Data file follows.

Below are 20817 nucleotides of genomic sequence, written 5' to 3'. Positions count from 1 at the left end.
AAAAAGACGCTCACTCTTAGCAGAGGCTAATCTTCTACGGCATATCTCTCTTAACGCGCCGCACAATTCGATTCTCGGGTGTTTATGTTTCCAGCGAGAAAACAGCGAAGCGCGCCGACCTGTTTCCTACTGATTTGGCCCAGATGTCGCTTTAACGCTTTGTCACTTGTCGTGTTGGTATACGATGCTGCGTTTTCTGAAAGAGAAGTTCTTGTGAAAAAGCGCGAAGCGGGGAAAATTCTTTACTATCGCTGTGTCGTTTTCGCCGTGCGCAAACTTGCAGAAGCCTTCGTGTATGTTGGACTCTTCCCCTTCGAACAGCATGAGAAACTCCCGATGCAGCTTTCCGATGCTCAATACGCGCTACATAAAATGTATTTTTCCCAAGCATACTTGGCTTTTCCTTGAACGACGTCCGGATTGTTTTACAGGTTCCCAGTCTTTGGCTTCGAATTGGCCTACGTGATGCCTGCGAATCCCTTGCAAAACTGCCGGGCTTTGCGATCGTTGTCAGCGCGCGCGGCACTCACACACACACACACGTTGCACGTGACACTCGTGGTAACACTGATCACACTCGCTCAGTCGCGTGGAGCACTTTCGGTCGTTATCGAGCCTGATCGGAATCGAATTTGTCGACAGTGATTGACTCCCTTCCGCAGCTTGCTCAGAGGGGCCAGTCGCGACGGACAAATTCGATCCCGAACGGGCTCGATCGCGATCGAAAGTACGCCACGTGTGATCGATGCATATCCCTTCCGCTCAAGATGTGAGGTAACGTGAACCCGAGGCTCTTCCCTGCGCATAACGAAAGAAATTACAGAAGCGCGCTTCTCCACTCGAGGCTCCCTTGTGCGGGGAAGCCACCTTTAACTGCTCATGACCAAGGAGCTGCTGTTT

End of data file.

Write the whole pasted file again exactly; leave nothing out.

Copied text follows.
Below are 20817 nucleotides of genomic sequence, written 5' to 3'. Positions count from 1 at the left end.
AAAAAGACGCTCACTCTTAGCAGAGGCTAATCTTCTACGGCATATCTCTCTTAACGCGCCGCACAATTCGATTCTCGGGTGTTTATGTTTCCAGCGAGAAAACAGCGAAGCGCGCCGACCTGTTTCCTACTGATTTGGCCCAGATGTCGCTTTAACGCTTTGTCACTTGTCGTGTTGGTATACGATGCTGCGTTTTCTGAAAGAGAAGTTCTTGTGAAAAAGCGCGAAGCGGGGAAAATTCTTTACTATCGCTGTGTCGTTTTCGCCGTGCGCAAACTTGCAGAAGCCTTCGTGTATGTTGGACTCTTCCCCTTCGAACAGCATGAGAAACTCCCGATGCAGCTTTCCGATGCTCAATACGCGCTACATAAAATGTATTTTTCCCAAGCATACTTGGCTTTTCCTTGAACGACGTCCGGATTGTTTTACAGGTTCCCAGTCTTTGGCTTCGAATTGGCCTACGTGATGCCTGCGAATCCCTTGCAAAACTGCCGGGCTTTGCGATCGTTGTCAGCGCGCGCGGCACTCACACACACACACACGTTGCACGTGACACTCGTGGTAACACTGATCACACTCGCTCAGTCGCGTGGAGCACTTTCGGTCGTTATCGAGCCTGATCGGAATCGAATTTGTCGACAGTGATTGACTCCCTTCCGCAGCTTGCTCAGAGGGGCCAGTCGCGACGGACAAATTCGATCCCGAACGGGCTCGATCGCGATCGAAAGTACGCCACGTGTGATCGATGCATATCCCTTCCGCTCAAGATGTGAGGTAACGTGAACCCGAGGCTCTTCCCTGCGCATAACGAAAGAAATTACAGAAGCGCGCTTCTCCACTCGAGGCTCCCTTGTGCGGGGAAGCCACCTTTAACTGCTCATGACCAAGGAGCTGCTGTTT